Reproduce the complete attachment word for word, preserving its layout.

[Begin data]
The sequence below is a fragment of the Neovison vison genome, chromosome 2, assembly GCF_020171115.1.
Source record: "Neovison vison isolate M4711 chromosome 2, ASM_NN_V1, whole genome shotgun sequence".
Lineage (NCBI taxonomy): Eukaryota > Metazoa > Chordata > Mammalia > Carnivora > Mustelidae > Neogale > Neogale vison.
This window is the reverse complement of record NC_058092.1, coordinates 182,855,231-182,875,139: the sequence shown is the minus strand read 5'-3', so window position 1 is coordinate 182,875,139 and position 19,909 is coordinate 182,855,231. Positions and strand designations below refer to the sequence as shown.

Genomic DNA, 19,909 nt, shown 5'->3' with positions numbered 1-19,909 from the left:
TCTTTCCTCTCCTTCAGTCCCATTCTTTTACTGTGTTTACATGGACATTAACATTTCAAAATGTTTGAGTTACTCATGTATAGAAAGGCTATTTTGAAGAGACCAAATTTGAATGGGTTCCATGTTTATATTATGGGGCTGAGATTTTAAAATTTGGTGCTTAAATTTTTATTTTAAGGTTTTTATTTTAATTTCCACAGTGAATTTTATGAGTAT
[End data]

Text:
The sequence below is a fragment of the Neovison vison genome, chromosome 2, assembly GCF_020171115.1.
Source record: "Neovison vison isolate M4711 chromosome 2, ASM_NN_V1, whole genome shotgun sequence".
Lineage (NCBI taxonomy): Eukaryota > Metazoa > Chordata > Mammalia > Carnivora > Mustelidae > Neogale > Neogale vison.
This window is the reverse complement of record NC_058092.1, coordinates 182,855,231-182,875,139: the sequence shown is the minus strand read 5'-3', so window position 1 is coordinate 182,875,139 and position 19,909 is coordinate 182,855,231. Positions and strand designations below refer to the sequence as shown.

Genomic DNA, 19,909 nt, shown 5'->3' with positions numbered 1-19,909 from the left:
TCTTTCCTCTCCTTCAGTCCCATTCTTTTACTGTGTTTACATGGACATTAACATTTCAAAATGTTTGAGTTACTCATGTATAGAAAGGCTATTTTGAAGAGACCAAATTTGAATGGGTTCCATGTTTATATTATGGGGCTGAGATTTTAAAATTTGGTGCTTAAATTTTTATTTTAAGGTTTTTATTTTAATTTCCACAGTGAATTTTATGAGTAT